Today I heard 人形がいる, so I googled around because I thought 居る was only for living things, but I found many examples of this usage. Many for 人形がある as well.
Are there other exceptions for いる／ある？
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In your case, it can be simply an instance of personification. That is, metaphorically handling an inanimate thing as if it were animate. That is easy to imagine with 'doll'. If that is the case, then this is not an exception but is simply a rhethoric.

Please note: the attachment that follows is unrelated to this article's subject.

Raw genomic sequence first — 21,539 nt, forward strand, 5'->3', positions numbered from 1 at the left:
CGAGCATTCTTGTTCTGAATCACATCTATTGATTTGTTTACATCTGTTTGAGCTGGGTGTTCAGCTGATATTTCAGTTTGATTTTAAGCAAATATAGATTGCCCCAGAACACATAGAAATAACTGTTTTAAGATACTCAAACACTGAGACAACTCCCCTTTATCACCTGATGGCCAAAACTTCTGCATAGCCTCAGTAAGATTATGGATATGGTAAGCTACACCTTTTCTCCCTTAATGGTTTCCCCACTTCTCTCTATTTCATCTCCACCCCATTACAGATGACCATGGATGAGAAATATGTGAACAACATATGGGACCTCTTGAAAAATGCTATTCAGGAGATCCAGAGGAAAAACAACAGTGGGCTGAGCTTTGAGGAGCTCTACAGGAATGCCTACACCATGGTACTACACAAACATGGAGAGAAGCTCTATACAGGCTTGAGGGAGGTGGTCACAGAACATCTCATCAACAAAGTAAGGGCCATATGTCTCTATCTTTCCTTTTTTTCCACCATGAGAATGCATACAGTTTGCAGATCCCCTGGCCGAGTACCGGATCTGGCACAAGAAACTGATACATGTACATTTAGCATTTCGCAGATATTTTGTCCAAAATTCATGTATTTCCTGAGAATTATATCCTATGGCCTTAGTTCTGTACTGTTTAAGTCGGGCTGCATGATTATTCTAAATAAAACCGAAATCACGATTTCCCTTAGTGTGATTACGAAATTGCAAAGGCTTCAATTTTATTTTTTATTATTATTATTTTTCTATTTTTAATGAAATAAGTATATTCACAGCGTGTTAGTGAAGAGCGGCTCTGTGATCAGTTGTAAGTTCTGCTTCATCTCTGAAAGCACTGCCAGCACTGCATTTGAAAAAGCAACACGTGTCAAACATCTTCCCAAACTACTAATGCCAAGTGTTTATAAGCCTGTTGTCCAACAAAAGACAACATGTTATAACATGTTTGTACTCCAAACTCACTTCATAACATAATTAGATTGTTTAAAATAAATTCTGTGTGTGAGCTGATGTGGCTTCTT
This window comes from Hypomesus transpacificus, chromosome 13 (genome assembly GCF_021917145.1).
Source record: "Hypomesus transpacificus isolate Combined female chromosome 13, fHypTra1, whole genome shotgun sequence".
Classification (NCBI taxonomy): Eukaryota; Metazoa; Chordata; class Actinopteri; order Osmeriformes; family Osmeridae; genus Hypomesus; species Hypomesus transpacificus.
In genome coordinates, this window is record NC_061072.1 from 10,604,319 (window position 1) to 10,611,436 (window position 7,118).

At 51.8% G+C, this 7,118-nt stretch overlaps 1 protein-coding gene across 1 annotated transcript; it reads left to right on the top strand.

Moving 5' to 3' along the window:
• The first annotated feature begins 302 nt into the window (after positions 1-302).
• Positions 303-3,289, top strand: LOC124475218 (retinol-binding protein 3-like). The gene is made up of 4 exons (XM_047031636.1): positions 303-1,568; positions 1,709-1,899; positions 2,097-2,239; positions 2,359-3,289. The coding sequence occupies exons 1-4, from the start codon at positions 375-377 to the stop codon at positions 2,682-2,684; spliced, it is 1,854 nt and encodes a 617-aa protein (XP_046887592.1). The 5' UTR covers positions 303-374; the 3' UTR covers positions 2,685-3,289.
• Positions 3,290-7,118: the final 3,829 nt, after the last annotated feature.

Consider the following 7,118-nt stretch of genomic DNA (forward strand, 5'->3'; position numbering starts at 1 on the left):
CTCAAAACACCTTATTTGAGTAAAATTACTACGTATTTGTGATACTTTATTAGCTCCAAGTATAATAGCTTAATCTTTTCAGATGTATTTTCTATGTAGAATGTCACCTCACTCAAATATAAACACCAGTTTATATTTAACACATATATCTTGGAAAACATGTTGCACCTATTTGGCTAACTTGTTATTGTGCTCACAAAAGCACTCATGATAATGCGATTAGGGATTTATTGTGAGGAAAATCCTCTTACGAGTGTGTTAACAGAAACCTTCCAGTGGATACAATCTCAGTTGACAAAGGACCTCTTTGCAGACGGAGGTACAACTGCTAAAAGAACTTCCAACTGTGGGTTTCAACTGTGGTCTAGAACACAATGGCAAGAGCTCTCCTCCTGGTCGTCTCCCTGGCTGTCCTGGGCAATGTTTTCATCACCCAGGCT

A case where an inanimate thing can take
いる is when that thing is inherently mobile, and is used within the context as such. For example, if you are looking at a time table, and found a train that you can take, then you can say
but if you were running into the station to catch a train that may have left already, but you made to it in the last moment and there is a train in front of you, then you can say
On the other hand, when you are talking about an existence of an animate thing, and that is an ordinary scene, you can use it with
When you are talking about possession by nature, then you can use an animate thing with